That could soon become an attractive alternative. Because just the minimally lower rate for the Swiss franc and stock exchange developments should have increased SNB wealth by around 13.6 billion euros since the beginning of the year. These profits will however only stay on the books for as long as they keep the securities. And as long as the rate for the franc doesn’t get significantly weaker, they will do so in order not to risk upward evaluation.
If the rate should get significantly weaker, however, then the temptation would be big to sell large quantities of euro-based government bonds, other bonds and shares and walk off with the massive profits. That would mean that yields for German bonds could climb drastically and – for example – the interest rates for building capital along with them.
Stock values would fall significantly if such sales took place – Europe-wide, since the SNB has apparently been buying all across the continent.
Europe’s investors can only hope that the Swiss are not only aware of their power but also of their responsibility and act accordingly. On the other hand investors could buy into the SNB since it is an exchange-quoted shareholding company (securities identification number 852243).
The canny Swiss have also built in a restriction so that foreign investors can’t walk away with too many of the profits – a maximum of 6% of profits can be distributed to share holders. The rest goes to the Swiss Confederation.
Die Welt ("The World") is a German daily founded in Hamburg in 1946, and currently owned by the Axel Springer AG company, Europe's largest publishing house. Now based in Berlin, Die Welt is sold in more than 130 countries. A Sunday edition called Welt am Sonntag has been published since 1948.
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Local villagers in western India have been forced to live with a mining waste site on the edge of town. What happens when you wake up one day and the giant mound of industrial waste has imploded?
October 16, 2021
BADI — Last week, when the men and women from the Bharwad community in this small village in western India stepped out for their daily work to herd livestock, they were greeted with a strange sight.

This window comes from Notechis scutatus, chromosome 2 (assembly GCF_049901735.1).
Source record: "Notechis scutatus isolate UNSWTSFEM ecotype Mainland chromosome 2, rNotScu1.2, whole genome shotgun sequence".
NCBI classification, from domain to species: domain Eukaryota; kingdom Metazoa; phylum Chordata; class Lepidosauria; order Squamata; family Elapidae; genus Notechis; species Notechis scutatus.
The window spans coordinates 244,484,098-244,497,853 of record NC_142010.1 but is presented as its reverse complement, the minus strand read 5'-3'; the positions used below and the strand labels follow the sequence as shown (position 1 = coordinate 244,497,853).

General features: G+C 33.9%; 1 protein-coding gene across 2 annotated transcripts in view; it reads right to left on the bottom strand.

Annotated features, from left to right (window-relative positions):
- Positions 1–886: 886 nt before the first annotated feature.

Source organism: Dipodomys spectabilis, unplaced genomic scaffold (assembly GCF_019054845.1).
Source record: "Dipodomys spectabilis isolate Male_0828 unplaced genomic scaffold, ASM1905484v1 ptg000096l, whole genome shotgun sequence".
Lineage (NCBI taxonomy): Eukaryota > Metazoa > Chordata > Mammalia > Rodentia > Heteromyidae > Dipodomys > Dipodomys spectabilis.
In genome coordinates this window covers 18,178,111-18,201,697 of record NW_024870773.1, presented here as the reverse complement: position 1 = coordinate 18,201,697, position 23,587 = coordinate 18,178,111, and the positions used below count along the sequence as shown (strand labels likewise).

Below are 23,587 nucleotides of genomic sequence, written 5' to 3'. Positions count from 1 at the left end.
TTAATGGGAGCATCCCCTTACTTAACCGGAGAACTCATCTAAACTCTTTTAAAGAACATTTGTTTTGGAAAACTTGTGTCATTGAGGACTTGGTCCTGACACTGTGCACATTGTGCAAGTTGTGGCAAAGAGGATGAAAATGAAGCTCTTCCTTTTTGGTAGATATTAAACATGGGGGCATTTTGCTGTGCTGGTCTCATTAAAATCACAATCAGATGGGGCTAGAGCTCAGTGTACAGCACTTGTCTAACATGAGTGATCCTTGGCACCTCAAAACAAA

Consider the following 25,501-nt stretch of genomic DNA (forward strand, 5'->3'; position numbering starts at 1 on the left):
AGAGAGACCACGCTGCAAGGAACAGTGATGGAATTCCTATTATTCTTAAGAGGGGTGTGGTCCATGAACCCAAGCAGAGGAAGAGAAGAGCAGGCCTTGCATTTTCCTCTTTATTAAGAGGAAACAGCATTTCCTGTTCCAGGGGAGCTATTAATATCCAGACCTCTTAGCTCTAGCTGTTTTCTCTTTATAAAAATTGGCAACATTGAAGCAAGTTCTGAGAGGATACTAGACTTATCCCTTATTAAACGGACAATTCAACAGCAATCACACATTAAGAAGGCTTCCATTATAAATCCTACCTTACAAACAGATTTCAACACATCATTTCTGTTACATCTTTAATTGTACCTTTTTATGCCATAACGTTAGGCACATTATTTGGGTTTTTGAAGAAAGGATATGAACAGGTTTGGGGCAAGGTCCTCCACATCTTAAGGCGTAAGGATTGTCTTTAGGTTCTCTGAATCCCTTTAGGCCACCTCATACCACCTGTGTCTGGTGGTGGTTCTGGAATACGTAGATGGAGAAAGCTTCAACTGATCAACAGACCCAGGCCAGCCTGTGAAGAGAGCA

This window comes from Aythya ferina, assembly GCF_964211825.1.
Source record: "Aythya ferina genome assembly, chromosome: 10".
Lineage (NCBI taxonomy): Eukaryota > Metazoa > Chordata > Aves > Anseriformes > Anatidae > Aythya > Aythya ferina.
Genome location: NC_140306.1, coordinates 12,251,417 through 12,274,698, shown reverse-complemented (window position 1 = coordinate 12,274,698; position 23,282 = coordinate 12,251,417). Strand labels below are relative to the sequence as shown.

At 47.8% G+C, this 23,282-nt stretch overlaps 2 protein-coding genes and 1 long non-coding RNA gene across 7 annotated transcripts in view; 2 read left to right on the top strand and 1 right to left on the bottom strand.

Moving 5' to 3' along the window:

The 20-meter-high small hill that had formed at the open-cast mining dumpsite had suddenly sunk. Unsure of the reason behind the sudden caving-in, they immediately informed other villagers. In no time, word had traveled far, even drawing the attention of environment specialists and activists from outside town.
This mining dumpsite situated less than 500 meters outside of the Badi village in the coastal state of Gujarat has been a matter of serious concern ever since the Gujarat Power Corporation Limited began lignite mining work here in early 2017. The power plant is run by the Power Gujarat State Electricity Corporation Limited, which was previously known as the Bhavnagar Energy Company Ltd.
Vasudev Gohil, a 43-year-old resident of Badi village says that though the dumping site is technically situated outside the village, locals must pass the area on a daily basis.
"We are constantly on tenterhooks and looking for danger signs," he says. Indeed, their state of alert is how the sudden change in the shape of the dumpsite was noticed in the first place.
Can you trust environmental officials?
For someone visiting the place for the first time, the changes may not stand out. "But we have lived all our lives here, we know every little detail of this village. And when a 150-meter-long stretch cave-in by over 25-30 feet, the change can't be overlooked," Gohil adds.
This is not the first time that the dumpsite has worried local residents. Last November, a large part of the flattened part of the dumpsite had developed deep cracks and several flat areas had suddenly got elevated. While the officials had attributed this significant elevation to the high pressure of water in the upper strata of soil in the region, environment experts had pointed to seismic activities. The change is evident even today, nearly a year since it happened.
It could have sunk because of the rain.
After the recent incident, when the villagers raised an alarm and sent a written complaint to the regional Gujarat Pollution Control Board, an official visit to the site was arranged, along with the district administration and the mining department.
The regional pollution board officer Bhavnagar, A.G. Oza, insists the changes "aren't worrisome" and attributes it to the weather.
"The area received heavy rain this time. It is possible that the soil could have sunk in because of the rain," he tells The Wire. The Board, he says, along with the mining department, is now trying to assess if the caving-in had any impact on the ground surface.
"We visited the site as soon as a complaint was made. Samples have already been sent to the laboratory and we will have a clear idea only once the reports are made available," Oza adds.